One Cool Display for Antique Engine Shows

Engine-cranked ice cream a hit at antique engine shows

| June 2005

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    Below: Larry Flickinger, adding an essential component to the ice cream freezer.
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    Above: Sandra Flickinger and family friend Jim Gehringer, Leland, Ill., who restored her salesman’s sample ice cream freezer.Left: Larry and Sandra Flickinger’s vintage ice cream freezer, belted to an intermediate gear devised by Larry. Using what he calls “eighth grade math,” Larry computed the reduction for his ice cream operation. “I just like math,” he says modestly, “but I’m not a machinist.”
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    Right: Ice cream scoops and a salesman’s sample ice cream freezer from the Flickinger collection. “In the old days, scoops were called ‘dippers,’” Sandra says.
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    Left: The real McCoy: a De Laval cream separator on permanent display at the Old Threshers show. Decades ago, cream separators were used to separate cream from milk.Lower left: A model beautiful enough to make you forget about ice cream: This scale model cream separator was handcrafted by the late Edward Berry about 15 years ago. Displayed at last summer’s Old Threshers Reunion in Mt. Pleasant by his son, David Berry, Clarence, Iowa, the piece is a legitimate work of art. “When my dad retired, he started building models,” David says. “This was a pretty early piece in his hobby. He just looked at a picture in the Sears catalog as a guide.”Right: Larry Flickinger’s P&O gas engine.

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Set up an old gas engine at a show, and you'll get a few lookers. Get it running and belt it up to a pump or a corn sheller, a few more folks stop by and take a gander. Use it to make ice cream and give away free samples, and it's "Katie, bar the door!"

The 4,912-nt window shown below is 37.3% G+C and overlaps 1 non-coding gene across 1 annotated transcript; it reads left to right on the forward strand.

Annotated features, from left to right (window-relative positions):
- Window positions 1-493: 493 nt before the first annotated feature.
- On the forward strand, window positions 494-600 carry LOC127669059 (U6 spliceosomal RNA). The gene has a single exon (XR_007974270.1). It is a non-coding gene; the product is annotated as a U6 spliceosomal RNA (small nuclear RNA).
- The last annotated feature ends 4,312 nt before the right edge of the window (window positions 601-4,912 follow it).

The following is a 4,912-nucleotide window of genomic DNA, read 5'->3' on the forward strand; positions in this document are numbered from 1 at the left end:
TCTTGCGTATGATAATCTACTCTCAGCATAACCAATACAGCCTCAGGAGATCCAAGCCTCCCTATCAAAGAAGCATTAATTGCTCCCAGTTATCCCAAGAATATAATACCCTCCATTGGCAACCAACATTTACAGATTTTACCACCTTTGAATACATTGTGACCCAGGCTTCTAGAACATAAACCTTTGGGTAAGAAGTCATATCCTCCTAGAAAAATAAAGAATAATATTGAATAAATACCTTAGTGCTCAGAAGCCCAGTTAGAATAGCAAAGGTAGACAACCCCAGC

Larry and Sandra Flickinger can tell you all about it. For the past two years, the couple has displayed a 1912 P&O gas engine at the Midwest Old Threshers Reunion in Mt. Pleasant, Iowa. Several times each day, Larry fires up the engine, which is belted to a nearly 50-year-old freezer. As the mixture nears readiness, the crowd of onlookers swells. By the time Sandra removes the lid from the freezer can and begins to pull out the paddle, she holds the crowd in the palm of her hand.

"You see little kids come running when we open the freezer," Sandra says. "The most fun are the older people. They just watch, and reminisce … we hear lots of people's memories about making ice cream with their families. It just makes people happy."

Making ice cream at engine shows is no particular stretch for this couple who live, fittingly enough, at Sugar Grove, Ill. "I grew up on a farm and we always had homemade ice cream," Sandra recalls. "My granddad hand-milked 36 Brown Swiss dairy cows, and I can remember my mother making butter, and saving the cream for ice cream." Because homemade ice cream is a regular part of their summer routine at home, it was only natural for the two to take their show on the road.



It started with a new-in-the-box 1957 White Mountain ice cream freezer Larry found at a flea market. Next came the matter of converting gear ratios to his 1-1/2 hp P&O gas engine. "Remember that eighth grade math, and you never think you're going to use it?" Larry asks. "Well, you do.

"It was just a matter of ratio," he explains. "I just backed up to the engine rpm. It's either going to be 4-to-1 or 6-to-1, based on a ratio. I knew what the ending rpm was for the hand-crank freezer; it was about 40 rpm. The other 'given' was that the engine is about 350 rpm, so I reduced from there. The first reduction is 4-to-1; the second is 2-1/2-to-1."